Wax Poetics & Sonos Studio Present Hometown HiFi

Hometown HiFiThe sound system is of course the only way to truly experience the music of Jamaica. Ever since the 50’s sound men of all kinds have built their massive and not so massive speaker boxes, search for or record their own tunes and set up in lawns to entertain the crowds with the latest musical nuggets. That’s the way it has always been and would take over the UK scene as well. Great men such as Tom “The Great” Sabastian, Prince Buster, King Tubby, Duke Reid the Trojan, Coxsone and others built their own sounds.

As does everything in the world though things change, people grow old and systems are upgraded for bigger and better sound. When that happens those old speaker boxes that inspired so many others and created fond memories for those that were there are replaced and thus thrown out sometimes. See Jamaica never stops moving forward. That’s the nature of the island. They are always looking for the the next thing and sometimes their history and the people or things that have got them to where they are today are dismissed without much care like some of their most famous musicians. It’s not on purpose mind you it’s just the nature of a small island that has to always keep finding new ways to entertain, to grow to stay current in the larger world around it.

So it’s a blessing to know there are some people around the world, like Jeremy Collingwood, that take the time to find those special items and discarded “gems” when possible and bring them back to life. That’s wonderful news for those of us that weren’t even born or could never travel there to get a chance to marvel at the wonder of what came before. One such exhibit is now showing in Los Angeles It’s called Hometown HiFi and it’s at the Sonos Studios. Jeremy found one of the true master’s systems – that of King Tubby’s Hometown Hi-Fi – which was used from 1958 to the early ’70s and restored it.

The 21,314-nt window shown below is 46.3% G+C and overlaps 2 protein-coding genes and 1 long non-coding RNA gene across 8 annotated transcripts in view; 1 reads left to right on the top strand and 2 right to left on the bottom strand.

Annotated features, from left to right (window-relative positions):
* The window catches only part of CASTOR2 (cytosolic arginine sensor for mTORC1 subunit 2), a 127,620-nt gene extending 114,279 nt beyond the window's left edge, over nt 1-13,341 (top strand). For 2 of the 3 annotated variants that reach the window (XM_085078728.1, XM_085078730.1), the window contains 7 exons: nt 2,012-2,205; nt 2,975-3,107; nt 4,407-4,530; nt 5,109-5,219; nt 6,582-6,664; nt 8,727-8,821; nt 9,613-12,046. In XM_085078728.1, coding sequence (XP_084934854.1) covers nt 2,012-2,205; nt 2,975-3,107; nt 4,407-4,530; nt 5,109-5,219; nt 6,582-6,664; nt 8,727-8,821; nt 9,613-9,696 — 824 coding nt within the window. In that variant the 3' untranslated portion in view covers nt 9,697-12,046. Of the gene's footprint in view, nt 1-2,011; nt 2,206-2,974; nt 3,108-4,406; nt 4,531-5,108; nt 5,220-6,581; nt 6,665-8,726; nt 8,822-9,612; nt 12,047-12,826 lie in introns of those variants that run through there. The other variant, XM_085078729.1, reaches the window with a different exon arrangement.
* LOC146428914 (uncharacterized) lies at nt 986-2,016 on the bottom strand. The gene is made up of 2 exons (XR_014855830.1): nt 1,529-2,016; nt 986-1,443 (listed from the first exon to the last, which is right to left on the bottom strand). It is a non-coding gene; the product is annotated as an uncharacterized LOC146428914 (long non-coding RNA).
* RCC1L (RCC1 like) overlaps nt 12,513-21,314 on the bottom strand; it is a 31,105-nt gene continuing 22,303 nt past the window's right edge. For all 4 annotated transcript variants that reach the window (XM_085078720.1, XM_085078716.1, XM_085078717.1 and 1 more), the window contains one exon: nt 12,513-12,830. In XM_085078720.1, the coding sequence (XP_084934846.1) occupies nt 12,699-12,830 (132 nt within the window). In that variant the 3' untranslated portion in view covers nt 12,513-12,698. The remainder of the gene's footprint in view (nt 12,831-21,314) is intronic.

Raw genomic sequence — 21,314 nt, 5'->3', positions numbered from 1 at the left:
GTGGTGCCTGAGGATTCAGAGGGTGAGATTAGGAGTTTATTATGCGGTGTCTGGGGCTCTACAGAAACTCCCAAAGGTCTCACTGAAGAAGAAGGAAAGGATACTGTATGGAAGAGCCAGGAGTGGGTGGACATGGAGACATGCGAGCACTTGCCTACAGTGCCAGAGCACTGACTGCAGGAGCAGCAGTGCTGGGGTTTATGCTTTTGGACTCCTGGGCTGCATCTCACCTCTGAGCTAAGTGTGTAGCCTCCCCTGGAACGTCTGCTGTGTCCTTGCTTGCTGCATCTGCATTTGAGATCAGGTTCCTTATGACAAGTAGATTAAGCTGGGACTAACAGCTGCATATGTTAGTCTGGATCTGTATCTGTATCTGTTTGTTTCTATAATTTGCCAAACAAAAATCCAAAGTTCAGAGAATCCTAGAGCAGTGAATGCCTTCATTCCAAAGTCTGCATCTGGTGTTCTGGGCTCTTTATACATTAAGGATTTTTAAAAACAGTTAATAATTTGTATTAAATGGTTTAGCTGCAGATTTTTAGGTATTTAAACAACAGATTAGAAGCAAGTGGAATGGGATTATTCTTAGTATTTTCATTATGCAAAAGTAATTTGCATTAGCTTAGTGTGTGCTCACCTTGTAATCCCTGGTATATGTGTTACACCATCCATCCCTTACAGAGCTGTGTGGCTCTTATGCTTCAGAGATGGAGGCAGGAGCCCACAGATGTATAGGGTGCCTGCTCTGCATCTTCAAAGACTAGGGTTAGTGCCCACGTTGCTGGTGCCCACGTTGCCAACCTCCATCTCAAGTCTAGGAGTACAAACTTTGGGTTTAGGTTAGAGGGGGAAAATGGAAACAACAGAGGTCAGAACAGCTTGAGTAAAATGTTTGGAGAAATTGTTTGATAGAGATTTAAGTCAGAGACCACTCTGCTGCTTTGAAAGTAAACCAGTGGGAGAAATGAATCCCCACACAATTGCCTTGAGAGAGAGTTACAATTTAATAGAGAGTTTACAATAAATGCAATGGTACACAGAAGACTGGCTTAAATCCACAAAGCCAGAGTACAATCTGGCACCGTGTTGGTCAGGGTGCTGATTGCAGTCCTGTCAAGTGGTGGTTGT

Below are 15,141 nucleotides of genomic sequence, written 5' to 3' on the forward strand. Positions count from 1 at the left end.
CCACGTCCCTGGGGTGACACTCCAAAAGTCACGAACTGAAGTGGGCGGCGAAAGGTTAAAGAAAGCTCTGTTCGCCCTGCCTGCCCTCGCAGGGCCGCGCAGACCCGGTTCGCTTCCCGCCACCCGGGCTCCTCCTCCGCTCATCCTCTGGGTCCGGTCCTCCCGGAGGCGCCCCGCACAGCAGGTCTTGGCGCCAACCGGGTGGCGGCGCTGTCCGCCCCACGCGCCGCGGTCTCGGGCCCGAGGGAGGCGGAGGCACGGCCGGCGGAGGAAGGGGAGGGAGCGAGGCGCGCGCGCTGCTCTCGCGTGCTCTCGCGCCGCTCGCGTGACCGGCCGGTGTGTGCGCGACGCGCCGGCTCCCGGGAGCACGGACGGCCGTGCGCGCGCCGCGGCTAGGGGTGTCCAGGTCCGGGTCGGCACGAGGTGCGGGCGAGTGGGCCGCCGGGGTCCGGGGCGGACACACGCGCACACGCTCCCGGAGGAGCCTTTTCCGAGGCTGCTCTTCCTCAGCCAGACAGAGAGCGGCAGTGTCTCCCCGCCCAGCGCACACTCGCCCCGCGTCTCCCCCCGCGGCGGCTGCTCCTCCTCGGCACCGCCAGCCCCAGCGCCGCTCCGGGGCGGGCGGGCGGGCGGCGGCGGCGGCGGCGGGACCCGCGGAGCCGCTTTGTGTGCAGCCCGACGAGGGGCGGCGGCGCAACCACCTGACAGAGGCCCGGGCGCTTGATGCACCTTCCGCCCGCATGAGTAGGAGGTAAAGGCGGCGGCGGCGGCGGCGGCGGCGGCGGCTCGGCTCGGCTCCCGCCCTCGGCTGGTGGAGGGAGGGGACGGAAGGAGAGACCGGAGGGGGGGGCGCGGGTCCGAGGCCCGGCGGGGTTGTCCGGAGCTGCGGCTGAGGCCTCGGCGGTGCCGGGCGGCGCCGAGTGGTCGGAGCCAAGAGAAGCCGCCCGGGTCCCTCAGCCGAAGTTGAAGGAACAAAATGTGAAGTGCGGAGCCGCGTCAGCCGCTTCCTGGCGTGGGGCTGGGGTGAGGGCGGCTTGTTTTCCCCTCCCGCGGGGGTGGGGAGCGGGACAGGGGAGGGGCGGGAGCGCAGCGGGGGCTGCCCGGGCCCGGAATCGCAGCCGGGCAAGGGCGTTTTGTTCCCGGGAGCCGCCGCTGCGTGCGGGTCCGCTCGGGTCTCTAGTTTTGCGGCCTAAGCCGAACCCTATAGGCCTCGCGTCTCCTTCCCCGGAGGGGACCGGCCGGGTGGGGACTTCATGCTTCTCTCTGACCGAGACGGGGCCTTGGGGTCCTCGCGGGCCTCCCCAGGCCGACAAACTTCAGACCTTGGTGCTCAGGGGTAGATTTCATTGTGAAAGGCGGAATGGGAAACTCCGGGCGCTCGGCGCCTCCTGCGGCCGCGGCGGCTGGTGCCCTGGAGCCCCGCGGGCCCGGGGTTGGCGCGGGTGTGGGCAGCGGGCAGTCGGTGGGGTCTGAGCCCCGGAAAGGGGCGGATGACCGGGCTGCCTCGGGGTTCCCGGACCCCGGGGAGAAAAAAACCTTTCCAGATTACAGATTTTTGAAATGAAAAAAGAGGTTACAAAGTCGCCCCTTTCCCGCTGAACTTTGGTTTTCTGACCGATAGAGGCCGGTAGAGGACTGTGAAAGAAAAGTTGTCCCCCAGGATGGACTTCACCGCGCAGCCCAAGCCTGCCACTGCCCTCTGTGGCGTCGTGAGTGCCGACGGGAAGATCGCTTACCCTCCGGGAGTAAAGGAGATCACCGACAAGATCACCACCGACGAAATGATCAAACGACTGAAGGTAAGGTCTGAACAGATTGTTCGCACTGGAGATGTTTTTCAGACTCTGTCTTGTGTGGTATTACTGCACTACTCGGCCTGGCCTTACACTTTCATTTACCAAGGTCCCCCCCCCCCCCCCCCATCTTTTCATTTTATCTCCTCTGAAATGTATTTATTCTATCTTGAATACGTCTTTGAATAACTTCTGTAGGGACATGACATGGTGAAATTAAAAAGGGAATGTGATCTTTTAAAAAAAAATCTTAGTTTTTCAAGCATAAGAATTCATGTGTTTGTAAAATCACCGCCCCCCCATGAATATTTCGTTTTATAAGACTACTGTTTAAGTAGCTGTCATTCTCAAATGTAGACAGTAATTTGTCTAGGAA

That box and many others are part of the exhibit, co-presented by Waxpoetics Magazine, which runs through April 24 and features works and collaborations by Beth Lesser, Tero Kaski, Limonious, Franco Rosso, Scientist, Dub-Stuy, Dub Siren, plus rare artifacts, and a collection of dancehall footage including Volcano, King Jammys, Stone Love, and Metromedia sound systems, among other legends.

The event is being curated by Seb Carayol a French-born and noted expert in sound system culture, who is also a journalist, and filmmaker, contributing to Natty Dread magazine, Wax Poetics, Libération and others, while also running the rare reggae reissue label Reel-Heavy Music.

This is a must attend event for any Reggae lover and we know we have more than a few in LA. I just hope I can make it there myself.

Sonos Gallery

Hometown HiFi. Photo © Ralf Strathmann for Sonos Studio.


The pioneering sound systems that came out of 1960’s Jamaican dancehall led to a revolution that changed global music culture. Sonos Studio presents various films and associated ephemera guiding visitors through a musical narrative close to Sonos’ heart – the legacy of listening out loud. Visitors can make their own “dubs” via a custom iPad app and play them in the gallery, while King Tubby’s original sound system, fully restored, will be exhibited for the first time in the US.

“Hometown HiFi,”
curated by Wax Poetics contributor Seb Carayol: Sonos Studio (145 N. La Brea, Los Angeles) until April 24. Hours: 12–6 PM, Wed.–Sun.

I've been involved in the Los Angeles music scene since at least 1995 going to shows, promoting, spinning records and running labels. Ska and Early Reggae are my passion among other things of course.